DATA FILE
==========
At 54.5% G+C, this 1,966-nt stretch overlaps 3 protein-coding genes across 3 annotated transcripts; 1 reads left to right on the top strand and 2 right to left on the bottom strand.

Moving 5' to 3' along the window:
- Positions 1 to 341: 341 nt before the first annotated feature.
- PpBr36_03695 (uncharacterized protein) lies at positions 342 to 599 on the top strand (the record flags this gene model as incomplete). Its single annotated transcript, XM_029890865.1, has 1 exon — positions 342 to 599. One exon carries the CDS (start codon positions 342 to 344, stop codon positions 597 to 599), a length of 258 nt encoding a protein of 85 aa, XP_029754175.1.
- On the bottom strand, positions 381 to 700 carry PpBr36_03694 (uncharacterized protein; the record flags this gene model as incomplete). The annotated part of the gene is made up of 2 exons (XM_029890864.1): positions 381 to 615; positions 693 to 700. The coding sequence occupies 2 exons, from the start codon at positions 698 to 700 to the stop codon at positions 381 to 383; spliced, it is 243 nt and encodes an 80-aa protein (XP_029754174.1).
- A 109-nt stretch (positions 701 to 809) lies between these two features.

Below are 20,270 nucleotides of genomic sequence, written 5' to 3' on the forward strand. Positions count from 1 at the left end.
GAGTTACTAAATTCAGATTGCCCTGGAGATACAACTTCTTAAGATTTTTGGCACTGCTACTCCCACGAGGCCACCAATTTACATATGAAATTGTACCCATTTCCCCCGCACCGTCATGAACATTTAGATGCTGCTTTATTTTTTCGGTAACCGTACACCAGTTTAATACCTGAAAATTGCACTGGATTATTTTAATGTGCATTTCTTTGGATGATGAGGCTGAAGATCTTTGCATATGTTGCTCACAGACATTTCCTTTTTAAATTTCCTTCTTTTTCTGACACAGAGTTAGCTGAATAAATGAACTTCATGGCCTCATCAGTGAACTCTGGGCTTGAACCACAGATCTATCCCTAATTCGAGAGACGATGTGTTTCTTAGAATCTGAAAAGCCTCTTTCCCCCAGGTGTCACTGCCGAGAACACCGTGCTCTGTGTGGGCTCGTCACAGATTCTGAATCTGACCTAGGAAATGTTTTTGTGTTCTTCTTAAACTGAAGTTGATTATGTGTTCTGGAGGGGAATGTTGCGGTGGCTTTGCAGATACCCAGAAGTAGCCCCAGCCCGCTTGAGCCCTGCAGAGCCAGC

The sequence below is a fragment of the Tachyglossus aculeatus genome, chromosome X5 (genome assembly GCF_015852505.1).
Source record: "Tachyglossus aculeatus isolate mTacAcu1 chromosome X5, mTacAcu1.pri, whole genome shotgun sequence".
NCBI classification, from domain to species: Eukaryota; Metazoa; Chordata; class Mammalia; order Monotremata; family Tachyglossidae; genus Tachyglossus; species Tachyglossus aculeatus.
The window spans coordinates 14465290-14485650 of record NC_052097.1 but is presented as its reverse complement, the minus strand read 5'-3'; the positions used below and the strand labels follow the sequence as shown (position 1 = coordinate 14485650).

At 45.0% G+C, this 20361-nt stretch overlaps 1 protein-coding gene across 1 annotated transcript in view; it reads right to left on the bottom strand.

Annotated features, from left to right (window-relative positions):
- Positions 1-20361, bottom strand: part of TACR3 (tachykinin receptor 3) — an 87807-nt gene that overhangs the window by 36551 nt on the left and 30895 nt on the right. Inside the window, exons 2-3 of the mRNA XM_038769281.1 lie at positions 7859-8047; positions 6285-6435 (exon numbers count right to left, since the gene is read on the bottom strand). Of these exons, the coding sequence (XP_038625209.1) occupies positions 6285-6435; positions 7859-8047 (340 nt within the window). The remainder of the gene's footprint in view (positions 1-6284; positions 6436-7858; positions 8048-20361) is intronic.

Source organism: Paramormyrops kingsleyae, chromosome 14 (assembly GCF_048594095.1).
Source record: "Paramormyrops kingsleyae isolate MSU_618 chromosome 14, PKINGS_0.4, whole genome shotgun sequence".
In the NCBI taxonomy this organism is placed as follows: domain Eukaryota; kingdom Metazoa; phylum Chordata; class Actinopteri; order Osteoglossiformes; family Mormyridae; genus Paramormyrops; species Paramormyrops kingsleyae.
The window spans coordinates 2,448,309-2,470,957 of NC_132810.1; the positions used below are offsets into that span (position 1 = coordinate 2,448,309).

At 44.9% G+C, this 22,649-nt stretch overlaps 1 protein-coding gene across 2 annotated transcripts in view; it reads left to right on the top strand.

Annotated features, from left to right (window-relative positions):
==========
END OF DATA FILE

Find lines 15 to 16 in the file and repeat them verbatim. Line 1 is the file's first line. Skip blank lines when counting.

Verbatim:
- Positions 1-20361, bottom strand: part of TACR3 (tachykinin receptor 3) — an 87807-nt gene that overhangs the window by 36551 nt on the left and 30895 nt on the right. Inside the window, exons 2-3 of the mRNA XM_038769281.1 lie at positions 7859-8047; positions 6285-6435 (exon numbers count right to left, since the gene is read on the bottom strand). Of these exons, the coding sequence (XP_038625209.1) occupies positions 6285-6435; positions 7859-8047 (340 nt within the window). The remainder of the gene's footprint in view (positions 1-6284; positions 6436-7858; positions 8048-20361) is intronic.

Source organism: Paramormyrops kingsleyae, chromosome 14 (assembly GCF_048594095.1).